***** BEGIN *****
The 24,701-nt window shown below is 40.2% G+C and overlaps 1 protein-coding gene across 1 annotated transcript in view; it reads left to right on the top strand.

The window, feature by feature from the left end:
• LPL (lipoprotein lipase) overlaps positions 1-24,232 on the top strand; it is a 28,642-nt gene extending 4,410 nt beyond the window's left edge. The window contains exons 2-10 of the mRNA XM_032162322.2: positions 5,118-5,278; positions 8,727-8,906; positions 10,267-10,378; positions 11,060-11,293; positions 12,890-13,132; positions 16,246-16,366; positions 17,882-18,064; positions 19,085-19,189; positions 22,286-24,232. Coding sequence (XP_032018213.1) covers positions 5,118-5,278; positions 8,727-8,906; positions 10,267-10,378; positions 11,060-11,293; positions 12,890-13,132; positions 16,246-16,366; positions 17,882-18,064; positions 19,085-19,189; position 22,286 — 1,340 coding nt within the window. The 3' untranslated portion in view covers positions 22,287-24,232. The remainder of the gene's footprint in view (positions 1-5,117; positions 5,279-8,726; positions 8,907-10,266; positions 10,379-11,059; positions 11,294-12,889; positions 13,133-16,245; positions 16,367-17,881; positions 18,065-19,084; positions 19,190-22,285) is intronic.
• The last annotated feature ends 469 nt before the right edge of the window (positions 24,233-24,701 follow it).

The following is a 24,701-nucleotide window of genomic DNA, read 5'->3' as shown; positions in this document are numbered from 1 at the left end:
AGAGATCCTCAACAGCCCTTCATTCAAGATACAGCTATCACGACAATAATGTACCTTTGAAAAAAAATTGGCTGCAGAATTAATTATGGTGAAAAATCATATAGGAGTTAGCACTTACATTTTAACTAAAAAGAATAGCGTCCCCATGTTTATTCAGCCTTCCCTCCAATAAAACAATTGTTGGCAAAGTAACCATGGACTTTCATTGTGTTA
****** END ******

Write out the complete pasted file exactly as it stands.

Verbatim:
The 24,701-nt window shown below is 40.2% G+C and overlaps 1 protein-coding gene across 1 annotated transcript in view; it reads left to right on the top strand.

The window, feature by feature from the left end:
• LPL (lipoprotein lipase) overlaps positions 1-24,232 on the top strand; it is a 28,642-nt gene extending 4,410 nt beyond the window's left edge. The window contains exons 2-10 of the mRNA XM_032162322.2: positions 5,118-5,278; positions 8,727-8,906; positions 10,267-10,378; positions 11,060-11,293; positions 12,890-13,132; positions 16,246-16,366; positions 17,882-18,064; positions 19,085-19,189; positions 22,286-24,232. Coding sequence (XP_032018213.1) covers positions 5,118-5,278; positions 8,727-8,906; positions 10,267-10,378; positions 11,060-11,293; positions 12,890-13,132; positions 16,246-16,366; positions 17,882-18,064; positions 19,085-19,189; position 22,286 — 1,340 coding nt within the window. The 3' untranslated portion in view covers positions 22,287-24,232. The remainder of the gene's footprint in view (positions 1-5,117; positions 5,279-8,726; positions 8,907-10,266; positions 10,379-11,059; positions 11,294-12,889; positions 13,133-16,245; positions 16,367-17,881; positions 18,065-19,084; positions 19,190-22,285) is intronic.
• The last annotated feature ends 469 nt before the right edge of the window (positions 24,233-24,701 follow it).

The following is a 24,701-nucleotide window of genomic DNA, read 5'->3' as shown; positions in this document are numbered from 1 at the left end:
AGAGATCCTCAACAGCCCTTCATTCAAGATACAGCTATCACGACAATAATGTACCTTTGAAAAAAAATTGGCTGCAGAATTAATTATGGTGAAAAATCATATAGGAGTTAGCACTTACATTTTAACTAAAAAGAATAGCGTCCCCATGTTTATTCAGCCTTCCCTCCAATAAAACAATTGTTGGCAAAGTAACCATGGACTTTCATTGTGTTA